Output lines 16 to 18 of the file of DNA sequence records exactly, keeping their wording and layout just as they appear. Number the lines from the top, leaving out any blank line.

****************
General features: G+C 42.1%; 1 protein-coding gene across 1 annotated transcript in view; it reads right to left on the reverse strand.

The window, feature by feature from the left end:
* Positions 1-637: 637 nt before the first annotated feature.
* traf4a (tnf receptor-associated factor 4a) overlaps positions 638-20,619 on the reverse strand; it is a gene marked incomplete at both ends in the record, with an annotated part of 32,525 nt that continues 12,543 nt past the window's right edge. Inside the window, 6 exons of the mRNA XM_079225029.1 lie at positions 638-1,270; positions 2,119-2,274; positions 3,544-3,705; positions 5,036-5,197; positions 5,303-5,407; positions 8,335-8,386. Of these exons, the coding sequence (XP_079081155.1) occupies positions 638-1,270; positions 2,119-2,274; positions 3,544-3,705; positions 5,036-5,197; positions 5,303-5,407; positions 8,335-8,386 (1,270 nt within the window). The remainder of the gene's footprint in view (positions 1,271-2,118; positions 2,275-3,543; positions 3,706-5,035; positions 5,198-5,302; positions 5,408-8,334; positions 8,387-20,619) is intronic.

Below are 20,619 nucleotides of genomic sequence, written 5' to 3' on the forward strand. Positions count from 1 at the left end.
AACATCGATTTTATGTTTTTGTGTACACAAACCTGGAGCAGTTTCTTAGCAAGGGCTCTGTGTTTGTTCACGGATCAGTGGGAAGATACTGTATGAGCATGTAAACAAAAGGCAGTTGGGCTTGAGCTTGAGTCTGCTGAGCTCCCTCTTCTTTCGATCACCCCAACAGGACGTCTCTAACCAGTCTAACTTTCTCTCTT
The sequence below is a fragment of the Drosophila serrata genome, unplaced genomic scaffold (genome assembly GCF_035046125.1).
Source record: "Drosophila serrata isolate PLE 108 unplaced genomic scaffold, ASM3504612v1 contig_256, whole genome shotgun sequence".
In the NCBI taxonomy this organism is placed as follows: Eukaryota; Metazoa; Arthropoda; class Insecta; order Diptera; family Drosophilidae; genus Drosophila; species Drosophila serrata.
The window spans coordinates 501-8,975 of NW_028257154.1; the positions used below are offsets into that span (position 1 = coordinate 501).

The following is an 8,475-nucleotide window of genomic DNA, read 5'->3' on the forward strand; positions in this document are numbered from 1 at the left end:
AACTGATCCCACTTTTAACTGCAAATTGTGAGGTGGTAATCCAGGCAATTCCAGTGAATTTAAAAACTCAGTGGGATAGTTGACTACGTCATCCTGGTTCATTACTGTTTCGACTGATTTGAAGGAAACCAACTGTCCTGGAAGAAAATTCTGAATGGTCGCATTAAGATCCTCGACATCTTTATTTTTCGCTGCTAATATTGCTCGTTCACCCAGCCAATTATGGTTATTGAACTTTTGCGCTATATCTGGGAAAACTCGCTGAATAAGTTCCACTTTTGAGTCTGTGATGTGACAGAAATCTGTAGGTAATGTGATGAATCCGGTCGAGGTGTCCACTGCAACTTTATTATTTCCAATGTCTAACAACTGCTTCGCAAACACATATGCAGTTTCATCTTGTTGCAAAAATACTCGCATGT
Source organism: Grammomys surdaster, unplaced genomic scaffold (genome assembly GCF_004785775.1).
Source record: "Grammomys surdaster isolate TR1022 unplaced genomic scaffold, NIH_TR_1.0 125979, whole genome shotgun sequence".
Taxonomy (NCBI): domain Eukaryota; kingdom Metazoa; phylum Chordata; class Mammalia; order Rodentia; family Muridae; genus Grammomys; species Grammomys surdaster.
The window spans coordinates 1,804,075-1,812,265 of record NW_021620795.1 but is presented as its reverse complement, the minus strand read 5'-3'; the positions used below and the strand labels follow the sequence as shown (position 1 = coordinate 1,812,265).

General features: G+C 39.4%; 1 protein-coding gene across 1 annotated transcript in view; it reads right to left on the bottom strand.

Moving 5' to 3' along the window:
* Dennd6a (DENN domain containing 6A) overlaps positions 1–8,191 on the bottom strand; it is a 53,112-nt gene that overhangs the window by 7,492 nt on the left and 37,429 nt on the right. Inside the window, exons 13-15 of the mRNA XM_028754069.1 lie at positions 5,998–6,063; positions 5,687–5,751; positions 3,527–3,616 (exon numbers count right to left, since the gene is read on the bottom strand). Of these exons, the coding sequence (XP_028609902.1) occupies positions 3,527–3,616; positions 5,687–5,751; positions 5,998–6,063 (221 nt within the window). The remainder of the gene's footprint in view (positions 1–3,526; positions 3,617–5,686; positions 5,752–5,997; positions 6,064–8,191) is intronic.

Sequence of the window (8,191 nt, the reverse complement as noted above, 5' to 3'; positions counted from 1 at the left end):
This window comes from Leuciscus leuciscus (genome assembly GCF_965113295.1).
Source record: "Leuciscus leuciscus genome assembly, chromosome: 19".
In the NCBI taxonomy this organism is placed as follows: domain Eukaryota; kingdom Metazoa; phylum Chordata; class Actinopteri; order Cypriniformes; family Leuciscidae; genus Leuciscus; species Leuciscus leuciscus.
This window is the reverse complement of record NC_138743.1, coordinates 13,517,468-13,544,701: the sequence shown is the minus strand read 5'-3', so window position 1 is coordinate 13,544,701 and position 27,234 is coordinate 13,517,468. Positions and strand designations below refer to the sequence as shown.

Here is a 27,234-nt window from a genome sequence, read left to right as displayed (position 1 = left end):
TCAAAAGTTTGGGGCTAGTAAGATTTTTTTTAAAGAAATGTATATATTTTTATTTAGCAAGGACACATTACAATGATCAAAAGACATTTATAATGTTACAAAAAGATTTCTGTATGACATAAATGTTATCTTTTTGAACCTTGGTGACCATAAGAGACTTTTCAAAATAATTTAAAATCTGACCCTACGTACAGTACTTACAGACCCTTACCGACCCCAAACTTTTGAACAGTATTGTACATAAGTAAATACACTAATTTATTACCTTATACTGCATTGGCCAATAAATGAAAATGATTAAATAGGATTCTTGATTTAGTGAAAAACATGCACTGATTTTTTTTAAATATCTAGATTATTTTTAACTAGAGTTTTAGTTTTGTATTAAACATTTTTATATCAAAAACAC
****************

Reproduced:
The window spans coordinates 1,804,075-1,812,265 of record NW_021620795.1 but is presented as its reverse complement, the minus strand read 5'-3'; the positions used below and the strand labels follow the sequence as shown (position 1 = coordinate 1,812,265).

General features: G+C 39.4%; 1 protein-coding gene across 1 annotated transcript in view; it reads right to left on the bottom strand.

Moving 5' to 3' along the window: